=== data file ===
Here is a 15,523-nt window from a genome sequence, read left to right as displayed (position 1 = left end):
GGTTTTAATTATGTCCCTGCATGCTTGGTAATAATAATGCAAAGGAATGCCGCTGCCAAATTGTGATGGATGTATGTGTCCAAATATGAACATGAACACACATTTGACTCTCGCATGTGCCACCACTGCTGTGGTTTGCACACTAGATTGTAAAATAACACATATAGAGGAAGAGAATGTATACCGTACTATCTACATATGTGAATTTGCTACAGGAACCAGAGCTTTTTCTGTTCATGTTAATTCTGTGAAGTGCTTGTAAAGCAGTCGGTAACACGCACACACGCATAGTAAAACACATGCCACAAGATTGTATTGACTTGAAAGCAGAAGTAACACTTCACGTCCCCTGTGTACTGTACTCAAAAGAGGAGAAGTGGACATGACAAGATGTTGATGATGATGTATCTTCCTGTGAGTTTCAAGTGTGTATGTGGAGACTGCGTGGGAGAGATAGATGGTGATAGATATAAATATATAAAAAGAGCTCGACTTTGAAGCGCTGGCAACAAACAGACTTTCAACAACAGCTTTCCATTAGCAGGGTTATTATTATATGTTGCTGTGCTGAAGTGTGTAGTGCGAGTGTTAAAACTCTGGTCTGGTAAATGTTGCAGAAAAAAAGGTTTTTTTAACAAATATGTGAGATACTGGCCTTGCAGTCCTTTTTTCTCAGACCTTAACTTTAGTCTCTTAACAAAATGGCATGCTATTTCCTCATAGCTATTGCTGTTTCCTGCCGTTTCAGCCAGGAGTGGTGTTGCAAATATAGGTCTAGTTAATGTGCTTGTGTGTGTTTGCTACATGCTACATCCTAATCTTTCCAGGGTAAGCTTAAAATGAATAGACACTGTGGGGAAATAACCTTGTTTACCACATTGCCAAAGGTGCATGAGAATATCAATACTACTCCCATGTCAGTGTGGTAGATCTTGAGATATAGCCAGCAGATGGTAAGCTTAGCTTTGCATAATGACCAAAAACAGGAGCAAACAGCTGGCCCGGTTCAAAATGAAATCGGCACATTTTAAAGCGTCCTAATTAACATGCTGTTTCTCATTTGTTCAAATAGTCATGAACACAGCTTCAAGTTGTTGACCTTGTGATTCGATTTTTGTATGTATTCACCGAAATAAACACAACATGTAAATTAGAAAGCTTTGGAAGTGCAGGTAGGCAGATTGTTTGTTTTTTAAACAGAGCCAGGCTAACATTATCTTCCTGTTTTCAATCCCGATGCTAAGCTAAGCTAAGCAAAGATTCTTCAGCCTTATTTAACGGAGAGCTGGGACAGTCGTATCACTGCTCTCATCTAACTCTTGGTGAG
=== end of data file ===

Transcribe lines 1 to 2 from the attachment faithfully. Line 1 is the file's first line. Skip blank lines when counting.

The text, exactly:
Here is a 15,523-nt window from a genome sequence, read left to right as displayed (position 1 = left end):
GGTTTTAATTATGTCCCTGCATGCTTGGTAATAATAATGCAAAGGAATGCCGCTGCCAAATTGTGATGGATGTATGTGTCCAAATATGAACATGAACACACATTTGACTCTCGCATGTGCCACCACTGCTGTGGTTTGCACACTAGATTGTAAAATAACACATATAGAGGAAGAGAATGTATACCGTACTATCTACATATGTGAATTTGCTACAGGAACCAGAGCTTTTTCTGTTCATGTTAATTCTGTGAAGTGCTTGTAAAGCAGTCGGTAACACGCACACACGCATAGTAAAACACATGCCACAAGATTGTATTGACTTGAAAGCAGAAGTAACACTTCACGTCCCCTGTGTACTGTACTCAAAAGAGGAGAAGTGGACATGACAAGATGTTGATGATGATGTATCTTCCTGTGAGTTTCAAGTGTGTATGTGGAGACTGCGTGGGAGAGATAGATGGTGATAGATATAAATATATAAAAAGAGCTCGACTTTGAAGCGCTGGCAACAAACAGACTTTCAACAACAGCTTTCCATTAGCAGGGTTATTATTATATGTTGCTGTGCTGAAGTGTGTAGTGCGAGTGTTAAAACTCTGGTCTGGTAAATGTTGCAGAAAAAAAGGTTTTTTTAACAAATATGTGAGATACTGGCCTTGCAGTCCTTTTTTCTCAGACCTTAACTTTAGTCTCTTAACAAAATGGCATGCTATTTCCTCATAGCTATTGCTGTTTCCTGCCGTTTCAGCCAGGAGTGGTGTTGCAAATATAGGTCTAGTTAATGTGCTTGTGTGTGTTTGCTACATGCTACATCCTAATCTTTCCAGGGTAAGCTTAAAATGAATAGACACTGTGGGGAAATAACCTTGTTTACCACATTGCCAAAGGTGCATGAGAATATCAATACTACTCCCATGTCAGTGTGGTAGATCTTGAGATATAGCCAGCAGATGGTAAGCTTAGCTTTGCATAATGACCAAAAACAGGAGCAAACAGCTGGCCCGGTTCAAAATGAAATCGGCACATTTTAAAGCGTCCTAATTAACATGCTGTTTCTCATTTGTTCAAATAGTCATGAACACAGCTTCAAGTTGTTGACCTTGTGATTCGATTTTTGTATGTATTCACCGAAATAAACACAACATGTAAATTAGAAAGCTTTGGAAGTGCAGGTAGGCAGATTGTTTGTTTTTTAAACAGAGCCAGGCTAACATTATCTTCCTGTTTTCAATCCCGATGCTAAGCTAAGCTAAGCAAAGATTCTTCAGCCTTATTTAACGGAGAGCTGGGACAGTCGTATCACTGCTCTCATCTAACTCTTGGTGAG